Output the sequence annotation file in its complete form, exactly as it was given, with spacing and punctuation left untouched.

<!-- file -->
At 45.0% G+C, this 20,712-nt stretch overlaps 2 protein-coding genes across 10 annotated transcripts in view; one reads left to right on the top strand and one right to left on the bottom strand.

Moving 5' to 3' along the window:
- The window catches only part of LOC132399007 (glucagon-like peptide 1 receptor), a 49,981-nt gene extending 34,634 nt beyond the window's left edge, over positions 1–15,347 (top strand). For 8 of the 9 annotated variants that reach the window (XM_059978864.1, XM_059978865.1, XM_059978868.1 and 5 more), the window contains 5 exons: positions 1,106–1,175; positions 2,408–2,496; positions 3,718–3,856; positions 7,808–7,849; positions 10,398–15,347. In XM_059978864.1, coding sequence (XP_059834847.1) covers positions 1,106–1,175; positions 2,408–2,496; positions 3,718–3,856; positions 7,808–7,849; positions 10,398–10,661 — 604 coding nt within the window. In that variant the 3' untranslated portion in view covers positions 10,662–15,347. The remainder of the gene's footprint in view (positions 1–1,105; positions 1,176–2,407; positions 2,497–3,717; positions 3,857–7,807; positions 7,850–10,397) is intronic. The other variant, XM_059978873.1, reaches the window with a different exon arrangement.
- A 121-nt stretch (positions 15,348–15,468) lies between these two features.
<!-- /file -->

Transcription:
At 45.0% G+C, this 20,712-nt stretch overlaps 2 protein-coding genes across 10 annotated transcripts in view; one reads left to right on the top strand and one right to left on the bottom strand.

Moving 5' to 3' along the window:
- The window catches only part of LOC132399007 (glucagon-like peptide 1 receptor), a 49,981-nt gene extending 34,634 nt beyond the window's left edge, over positions 1–15,347 (top strand). For 8 of the 9 annotated variants that reach the window (XM_059978864.1, XM_059978865.1, XM_059978868.1 and 5 more), the window contains 5 exons: positions 1,106–1,175; positions 2,408–2,496; positions 3,718–3,856; positions 7,808–7,849; positions 10,398–15,347. In XM_059978864.1, coding sequence (XP_059834847.1) covers positions 1,106–1,175; positions 2,408–2,496; positions 3,718–3,856; positions 7,808–7,849; positions 10,398–10,661 — 604 coding nt within the window. In that variant the 3' untranslated portion in view covers positions 10,662–15,347. The remainder of the gene's footprint in view (positions 1–1,105; positions 1,176–2,407; positions 2,497–3,717; positions 3,857–7,807; positions 7,850–10,397) is intronic. The other variant, XM_059978873.1, reaches the window with a different exon arrangement.
- A 121-nt stretch (positions 15,348–15,468) lies between these two features.